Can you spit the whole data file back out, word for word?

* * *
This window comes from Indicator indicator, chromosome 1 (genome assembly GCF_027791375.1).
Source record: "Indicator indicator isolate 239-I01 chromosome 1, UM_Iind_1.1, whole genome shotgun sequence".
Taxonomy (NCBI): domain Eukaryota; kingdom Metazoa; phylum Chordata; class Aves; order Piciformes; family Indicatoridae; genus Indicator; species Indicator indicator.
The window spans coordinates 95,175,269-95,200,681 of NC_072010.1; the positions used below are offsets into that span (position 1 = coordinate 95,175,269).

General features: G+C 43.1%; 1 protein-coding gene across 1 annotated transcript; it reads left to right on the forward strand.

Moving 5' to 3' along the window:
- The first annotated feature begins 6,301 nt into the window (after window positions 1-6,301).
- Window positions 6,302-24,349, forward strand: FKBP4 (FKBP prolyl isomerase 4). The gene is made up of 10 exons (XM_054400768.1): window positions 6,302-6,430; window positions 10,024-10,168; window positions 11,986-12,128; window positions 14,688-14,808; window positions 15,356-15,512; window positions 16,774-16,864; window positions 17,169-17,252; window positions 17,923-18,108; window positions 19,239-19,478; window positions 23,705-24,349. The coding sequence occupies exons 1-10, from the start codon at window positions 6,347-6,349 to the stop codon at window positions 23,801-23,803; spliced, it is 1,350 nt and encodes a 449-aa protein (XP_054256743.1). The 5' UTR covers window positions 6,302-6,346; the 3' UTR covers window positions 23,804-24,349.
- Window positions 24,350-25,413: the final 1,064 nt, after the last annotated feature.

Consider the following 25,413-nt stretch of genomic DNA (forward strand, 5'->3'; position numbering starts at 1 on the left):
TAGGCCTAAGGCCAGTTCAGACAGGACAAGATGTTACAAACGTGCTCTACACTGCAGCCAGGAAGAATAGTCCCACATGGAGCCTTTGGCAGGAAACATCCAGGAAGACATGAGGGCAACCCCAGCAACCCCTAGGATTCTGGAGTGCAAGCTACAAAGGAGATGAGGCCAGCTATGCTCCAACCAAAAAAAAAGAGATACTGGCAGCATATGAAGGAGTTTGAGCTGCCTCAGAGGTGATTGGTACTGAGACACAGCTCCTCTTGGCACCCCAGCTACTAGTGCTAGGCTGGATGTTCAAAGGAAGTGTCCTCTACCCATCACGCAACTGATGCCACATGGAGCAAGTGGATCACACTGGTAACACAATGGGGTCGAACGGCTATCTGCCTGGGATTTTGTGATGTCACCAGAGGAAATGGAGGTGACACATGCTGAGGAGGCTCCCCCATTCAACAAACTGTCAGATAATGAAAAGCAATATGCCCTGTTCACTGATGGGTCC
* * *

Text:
This window comes from Indicator indicator, chromosome 1 (genome assembly GCF_027791375.1).
Source record: "Indicator indicator isolate 239-I01 chromosome 1, UM_Iind_1.1, whole genome shotgun sequence".
Taxonomy (NCBI): domain Eukaryota; kingdom Metazoa; phylum Chordata; class Aves; order Piciformes; family Indicatoridae; genus Indicator; species Indicator indicator.
The window spans coordinates 95,175,269-95,200,681 of NC_072010.1; the positions used below are offsets into that span (position 1 = coordinate 95,175,269).

General features: G+C 43.1%; 1 protein-coding gene across 1 annotated transcript; it reads left to right on the forward strand.

Moving 5' to 3' along the window:
- The first annotated feature begins 6,301 nt into the window (after window positions 1-6,301).
- Window positions 6,302-24,349, forward strand: FKBP4 (FKBP prolyl isomerase 4). The gene is made up of 10 exons (XM_054400768.1): window positions 6,302-6,430; window positions 10,024-10,168; window positions 11,986-12,128; window positions 14,688-14,808; window positions 15,356-15,512; window positions 16,774-16,864; window positions 17,169-17,252; window positions 17,923-18,108; window positions 19,239-19,478; window positions 23,705-24,349. The coding sequence occupies exons 1-10, from the start codon at window positions 6,347-6,349 to the stop codon at window positions 23,801-23,803; spliced, it is 1,350 nt and encodes a 449-aa protein (XP_054256743.1). The 5' UTR covers window positions 6,302-6,346; the 3' UTR covers window positions 23,804-24,349.
- Window positions 24,350-25,413: the final 1,064 nt, after the last annotated feature.

Consider the following 25,413-nt stretch of genomic DNA (forward strand, 5'->3'; position numbering starts at 1 on the left):
TAGGCCTAAGGCCAGTTCAGACAGGACAAGATGTTACAAACGTGCTCTACACTGCAGCCAGGAAGAATAGTCCCACATGGAGCCTTTGGCAGGAAACATCCAGGAAGACATGAGGGCAACCCCAGCAACCCCTAGGATTCTGGAGTGCAAGCTACAAAGGAGATGAGGCCAGCTATGCTCCAACCAAAAAAAAAGAGATACTGGCAGCATATGAAGGAGTTTGAGCTGCCTCAGAGGTGATTGGTACTGAGACACAGCTCCTCTTGGCACCCCAGCTACTAGTGCTAGGCTGGATGTTCAAAGGAAGTGTCCTCTACCCATCACGCAACTGATGCCACATGGAGCAAGTGGATCACACTGGTAACACAATGGGGTCGAACGGCTATCTGCCTGGGATTTTGTGATGTCACCAGAGGAAATGGAGGTGACACATGCTGAGGAGGCTCCCCCATTCAACAAACTGTCAGATAATGAAAAGCAATATGCCCTGTTCACTGATGGGTCC